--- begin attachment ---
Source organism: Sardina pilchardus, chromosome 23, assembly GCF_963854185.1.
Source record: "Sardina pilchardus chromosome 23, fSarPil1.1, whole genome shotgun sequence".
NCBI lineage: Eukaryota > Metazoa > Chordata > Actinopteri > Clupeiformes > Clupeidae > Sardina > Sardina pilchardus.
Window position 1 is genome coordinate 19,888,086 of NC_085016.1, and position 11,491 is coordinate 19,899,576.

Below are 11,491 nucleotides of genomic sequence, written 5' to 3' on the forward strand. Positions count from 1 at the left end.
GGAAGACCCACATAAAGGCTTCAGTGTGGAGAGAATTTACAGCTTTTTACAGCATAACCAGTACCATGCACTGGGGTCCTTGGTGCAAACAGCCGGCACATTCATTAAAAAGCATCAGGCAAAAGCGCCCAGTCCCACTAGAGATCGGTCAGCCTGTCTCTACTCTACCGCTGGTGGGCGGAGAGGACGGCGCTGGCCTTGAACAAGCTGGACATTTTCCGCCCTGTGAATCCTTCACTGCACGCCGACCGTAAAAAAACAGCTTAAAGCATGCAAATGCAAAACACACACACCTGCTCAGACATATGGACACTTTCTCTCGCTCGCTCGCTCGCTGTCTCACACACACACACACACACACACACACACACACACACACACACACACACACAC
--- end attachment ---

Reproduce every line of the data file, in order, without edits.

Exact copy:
Source organism: Sardina pilchardus, chromosome 23, assembly GCF_963854185.1.
Source record: "Sardina pilchardus chromosome 23, fSarPil1.1, whole genome shotgun sequence".
NCBI lineage: Eukaryota > Metazoa > Chordata > Actinopteri > Clupeiformes > Clupeidae > Sardina > Sardina pilchardus.
Window position 1 is genome coordinate 19,888,086 of NC_085016.1, and position 11,491 is coordinate 19,899,576.

Below are 11,491 nucleotides of genomic sequence, written 5' to 3' on the forward strand. Positions count from 1 at the left end.
GGAAGACCCACATAAAGGCTTCAGTGTGGAGAGAATTTACAGCTTTTTACAGCATAACCAGTACCATGCACTGGGGTCCTTGGTGCAAACAGCCGGCACATTCATTAAAAAGCATCAGGCAAAAGCGCCCAGTCCCACTAGAGATCGGTCAGCCTGTCTCTACTCTACCGCTGGTGGGCGGAGAGGACGGCGCTGGCCTTGAACAAGCTGGACATTTTCCGCCCTGTGAATCCTTCACTGCACGCCGACCGTAAAAAAACAGCTTAAAGCATGCAAATGCAAAACACACACACCTGCTCAGACATATGGACACTTTCTCTCGCTCGCTCGCTCGCTGTCTCACACACACACACACACACACACACACACACACACACACACACACACACACAC